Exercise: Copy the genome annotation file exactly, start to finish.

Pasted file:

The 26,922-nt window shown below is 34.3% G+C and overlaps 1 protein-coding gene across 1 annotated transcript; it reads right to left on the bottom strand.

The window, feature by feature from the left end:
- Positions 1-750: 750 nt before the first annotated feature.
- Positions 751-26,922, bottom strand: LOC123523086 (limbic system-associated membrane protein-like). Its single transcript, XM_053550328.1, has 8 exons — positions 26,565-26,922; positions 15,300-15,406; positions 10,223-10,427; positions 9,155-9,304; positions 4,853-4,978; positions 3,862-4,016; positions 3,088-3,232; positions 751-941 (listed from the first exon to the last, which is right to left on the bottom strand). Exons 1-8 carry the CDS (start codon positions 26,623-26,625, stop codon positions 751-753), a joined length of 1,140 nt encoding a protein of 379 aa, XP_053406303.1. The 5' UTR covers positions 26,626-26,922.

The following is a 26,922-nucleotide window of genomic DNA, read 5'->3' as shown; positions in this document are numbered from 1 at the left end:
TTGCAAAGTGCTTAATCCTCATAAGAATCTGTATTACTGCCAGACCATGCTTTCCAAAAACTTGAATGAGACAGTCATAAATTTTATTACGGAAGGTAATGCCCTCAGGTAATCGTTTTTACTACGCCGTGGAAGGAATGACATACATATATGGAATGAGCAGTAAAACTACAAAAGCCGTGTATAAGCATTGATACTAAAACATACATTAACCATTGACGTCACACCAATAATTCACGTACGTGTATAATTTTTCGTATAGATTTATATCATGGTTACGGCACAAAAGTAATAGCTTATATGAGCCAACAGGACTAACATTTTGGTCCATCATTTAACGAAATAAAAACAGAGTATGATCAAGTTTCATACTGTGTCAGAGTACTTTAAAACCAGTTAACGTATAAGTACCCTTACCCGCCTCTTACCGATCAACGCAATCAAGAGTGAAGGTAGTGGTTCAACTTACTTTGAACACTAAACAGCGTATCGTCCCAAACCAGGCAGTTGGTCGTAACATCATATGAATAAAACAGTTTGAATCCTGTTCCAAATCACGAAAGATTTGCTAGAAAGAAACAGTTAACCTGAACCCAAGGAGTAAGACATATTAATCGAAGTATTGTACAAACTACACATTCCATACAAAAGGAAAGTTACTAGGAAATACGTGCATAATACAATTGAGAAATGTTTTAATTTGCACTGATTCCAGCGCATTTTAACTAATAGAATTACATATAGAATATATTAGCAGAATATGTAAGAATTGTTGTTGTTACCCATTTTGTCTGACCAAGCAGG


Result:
The 26,922-nt window shown below is 34.3% G+C and overlaps 1 protein-coding gene across 1 annotated transcript; it reads right to left on the bottom strand.

The window, feature by feature from the left end:
- Positions 1-750: 750 nt before the first annotated feature.
- Positions 751-26,922, bottom strand: LOC123523086 (limbic system-associated membrane protein-like). Its single transcript, XM_053550328.1, has 8 exons — positions 26,565-26,922; positions 15,300-15,406; positions 10,223-10,427; positions 9,155-9,304; positions 4,853-4,978; positions 3,862-4,016; positions 3,088-3,232; positions 751-941 (listed from the first exon to the last, which is right to left on the bottom strand). Exons 1-8 carry the CDS (start codon positions 26,623-26,625, stop codon positions 751-753), a joined length of 1,140 nt encoding a protein of 379 aa, XP_053406303.1. The 5' UTR covers positions 26,626-26,922.

The following is a 26,922-nucleotide window of genomic DNA, read 5'->3' as shown; positions in this document are numbered from 1 at the left end:
TTGCAAAGTGCTTAATCCTCATAAGAATCTGTATTACTGCCAGACCATGCTTTCCAAAAACTTGAATGAGACAGTCATAAATTTTATTACGGAAGGTAATGCCCTCAGGTAATCGTTTTTACTACGCCGTGGAAGGAATGACATACATATATGGAATGAGCAGTAAAACTACAAAAGCCGTGTATAAGCATTGATACTAAAACATACATTAACCATTGACGTCACACCAATAATTCACGTACGTGTATAATTTTTCGTATAGATTTATATCATGGTTACGGCACAAAAGTAATAGCTTATATGAGCCAACAGGACTAACATTTTGGTCCATCATTTAACGAAATAAAAACAGAGTATGATCAAGTTTCATACTGTGTCAGAGTACTTTAAAACCAGTTAACGTATAAGTACCCTTACCCGCCTCTTACCGATCAACGCAATCAAGAGTGAAGGTAGTGGTTCAACTTACTTTGAACACTAAACAGCGTATCGTCCCAAACCAGGCAGTTGGTCGTAACATCATATGAATAAAACAGTTTGAATCCTGTTCCAAATCACGAAAGATTTGCTAGAAAGAAACAGTTAACCTGAACCCAAGGAGTAAGACATATTAATCGAAGTATTGTACAAACTACACATTCCATACAAAAGGAAAGTTACTAGGAAATACGTGCATAATACAATTGAGAAATGTTTTAATTTGCACTGATTCCAGCGCATTTTAACTAATAGAATTACATATAGAATATATTAGCAGAATATGTAAGAATTGTTGTTGTTACCCATTTTGTCTGACCAAGCAGG